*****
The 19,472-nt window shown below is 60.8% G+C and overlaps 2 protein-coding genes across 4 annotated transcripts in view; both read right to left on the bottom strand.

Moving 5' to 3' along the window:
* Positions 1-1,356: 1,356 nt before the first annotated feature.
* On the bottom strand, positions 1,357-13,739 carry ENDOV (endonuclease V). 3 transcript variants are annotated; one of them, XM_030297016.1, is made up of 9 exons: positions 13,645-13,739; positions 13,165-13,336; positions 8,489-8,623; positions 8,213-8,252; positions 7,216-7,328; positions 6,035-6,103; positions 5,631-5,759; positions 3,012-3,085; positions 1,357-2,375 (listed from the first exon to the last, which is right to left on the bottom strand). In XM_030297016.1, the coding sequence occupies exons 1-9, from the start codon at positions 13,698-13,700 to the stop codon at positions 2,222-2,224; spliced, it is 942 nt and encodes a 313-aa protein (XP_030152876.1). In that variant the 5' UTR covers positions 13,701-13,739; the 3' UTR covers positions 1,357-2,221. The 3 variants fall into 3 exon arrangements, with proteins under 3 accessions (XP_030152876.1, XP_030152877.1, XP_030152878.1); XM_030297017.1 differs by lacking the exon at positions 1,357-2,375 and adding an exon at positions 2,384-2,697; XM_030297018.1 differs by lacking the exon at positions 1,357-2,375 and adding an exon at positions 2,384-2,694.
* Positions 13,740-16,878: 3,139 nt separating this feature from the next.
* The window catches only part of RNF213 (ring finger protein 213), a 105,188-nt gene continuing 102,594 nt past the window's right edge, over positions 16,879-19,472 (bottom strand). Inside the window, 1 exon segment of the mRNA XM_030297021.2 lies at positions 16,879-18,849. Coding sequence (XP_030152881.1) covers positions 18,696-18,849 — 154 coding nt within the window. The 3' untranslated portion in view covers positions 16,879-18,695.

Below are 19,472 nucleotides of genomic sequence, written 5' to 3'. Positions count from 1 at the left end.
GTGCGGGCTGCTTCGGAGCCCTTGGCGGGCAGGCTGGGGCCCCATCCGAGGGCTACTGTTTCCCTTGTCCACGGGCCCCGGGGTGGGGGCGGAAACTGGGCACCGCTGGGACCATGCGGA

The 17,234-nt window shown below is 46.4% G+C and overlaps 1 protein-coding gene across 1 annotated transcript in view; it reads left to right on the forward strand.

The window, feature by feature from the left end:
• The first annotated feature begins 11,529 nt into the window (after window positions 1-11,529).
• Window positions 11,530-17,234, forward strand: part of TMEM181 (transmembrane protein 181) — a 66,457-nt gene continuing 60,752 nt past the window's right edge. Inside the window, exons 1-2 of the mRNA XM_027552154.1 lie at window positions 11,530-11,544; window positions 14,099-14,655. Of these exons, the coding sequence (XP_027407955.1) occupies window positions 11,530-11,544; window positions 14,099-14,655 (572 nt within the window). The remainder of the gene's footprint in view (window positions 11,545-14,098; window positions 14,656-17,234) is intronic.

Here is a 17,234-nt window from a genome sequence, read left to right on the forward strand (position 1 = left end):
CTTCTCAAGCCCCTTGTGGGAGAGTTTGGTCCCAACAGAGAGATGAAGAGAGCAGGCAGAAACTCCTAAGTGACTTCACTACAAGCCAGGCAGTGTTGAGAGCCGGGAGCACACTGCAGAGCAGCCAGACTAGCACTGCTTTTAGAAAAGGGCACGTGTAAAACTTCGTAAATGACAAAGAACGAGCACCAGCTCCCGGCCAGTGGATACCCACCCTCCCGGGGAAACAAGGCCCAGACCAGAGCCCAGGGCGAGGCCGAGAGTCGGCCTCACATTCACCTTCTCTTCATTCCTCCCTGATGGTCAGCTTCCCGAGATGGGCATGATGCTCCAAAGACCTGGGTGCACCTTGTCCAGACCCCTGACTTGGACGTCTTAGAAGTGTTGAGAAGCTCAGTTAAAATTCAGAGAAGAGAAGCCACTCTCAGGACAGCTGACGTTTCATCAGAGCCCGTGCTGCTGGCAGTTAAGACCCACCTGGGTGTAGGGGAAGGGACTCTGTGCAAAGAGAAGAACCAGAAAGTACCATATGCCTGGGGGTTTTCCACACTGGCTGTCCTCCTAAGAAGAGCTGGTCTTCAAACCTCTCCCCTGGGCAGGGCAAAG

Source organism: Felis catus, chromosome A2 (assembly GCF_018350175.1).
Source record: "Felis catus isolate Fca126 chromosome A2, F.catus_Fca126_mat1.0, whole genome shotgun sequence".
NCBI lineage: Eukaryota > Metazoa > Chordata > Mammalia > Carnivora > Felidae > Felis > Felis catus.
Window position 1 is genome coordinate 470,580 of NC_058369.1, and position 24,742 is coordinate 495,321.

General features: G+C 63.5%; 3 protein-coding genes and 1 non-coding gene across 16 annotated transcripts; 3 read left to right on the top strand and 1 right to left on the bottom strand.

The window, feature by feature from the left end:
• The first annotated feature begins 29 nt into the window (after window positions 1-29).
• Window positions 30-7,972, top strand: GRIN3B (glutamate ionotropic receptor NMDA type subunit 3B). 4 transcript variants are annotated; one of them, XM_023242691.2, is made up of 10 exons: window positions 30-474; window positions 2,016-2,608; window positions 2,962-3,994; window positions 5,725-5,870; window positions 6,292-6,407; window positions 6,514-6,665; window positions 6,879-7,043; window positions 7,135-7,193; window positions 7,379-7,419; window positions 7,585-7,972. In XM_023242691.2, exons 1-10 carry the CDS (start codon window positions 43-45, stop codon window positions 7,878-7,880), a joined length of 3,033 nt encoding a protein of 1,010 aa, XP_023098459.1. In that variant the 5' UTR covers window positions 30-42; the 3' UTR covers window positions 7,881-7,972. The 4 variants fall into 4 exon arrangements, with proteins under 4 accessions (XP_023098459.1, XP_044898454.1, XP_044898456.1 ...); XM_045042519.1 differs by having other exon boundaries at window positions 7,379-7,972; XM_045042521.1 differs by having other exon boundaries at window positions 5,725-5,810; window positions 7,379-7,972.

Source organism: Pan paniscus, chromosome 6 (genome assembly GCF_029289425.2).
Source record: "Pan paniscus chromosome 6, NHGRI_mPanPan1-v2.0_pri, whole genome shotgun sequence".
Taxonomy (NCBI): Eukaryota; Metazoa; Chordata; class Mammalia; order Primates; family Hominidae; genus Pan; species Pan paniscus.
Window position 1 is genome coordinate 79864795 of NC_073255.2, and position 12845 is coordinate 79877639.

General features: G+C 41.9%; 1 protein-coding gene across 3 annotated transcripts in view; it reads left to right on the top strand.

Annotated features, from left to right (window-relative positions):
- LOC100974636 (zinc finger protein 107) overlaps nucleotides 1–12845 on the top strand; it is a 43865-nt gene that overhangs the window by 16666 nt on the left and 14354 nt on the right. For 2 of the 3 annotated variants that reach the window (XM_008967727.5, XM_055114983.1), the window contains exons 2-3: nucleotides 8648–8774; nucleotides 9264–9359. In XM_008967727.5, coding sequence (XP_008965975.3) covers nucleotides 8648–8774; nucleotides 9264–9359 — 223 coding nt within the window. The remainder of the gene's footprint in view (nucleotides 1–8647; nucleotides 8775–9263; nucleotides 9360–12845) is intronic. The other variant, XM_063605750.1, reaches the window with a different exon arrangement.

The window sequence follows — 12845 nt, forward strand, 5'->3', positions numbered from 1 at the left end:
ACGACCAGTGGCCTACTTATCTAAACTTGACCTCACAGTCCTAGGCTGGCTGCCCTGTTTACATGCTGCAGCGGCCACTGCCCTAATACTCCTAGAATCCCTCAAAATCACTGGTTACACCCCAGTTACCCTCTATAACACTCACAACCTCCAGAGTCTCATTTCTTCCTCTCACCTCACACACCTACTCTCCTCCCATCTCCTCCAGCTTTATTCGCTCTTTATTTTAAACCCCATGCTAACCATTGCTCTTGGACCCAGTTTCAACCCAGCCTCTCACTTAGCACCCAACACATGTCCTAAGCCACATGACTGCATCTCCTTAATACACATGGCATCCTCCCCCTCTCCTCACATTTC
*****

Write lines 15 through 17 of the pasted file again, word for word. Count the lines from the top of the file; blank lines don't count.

Source organism: Felis catus, chromosome A2 (assembly GCF_018350175.1).
Source record: "Felis catus isolate Fca126 chromosome A2, F.catus_Fca126_mat1.0, whole genome shotgun sequence".
NCBI lineage: Eukaryota > Metazoa > Chordata > Mammalia > Carnivora > Felidae > Felis > Felis catus.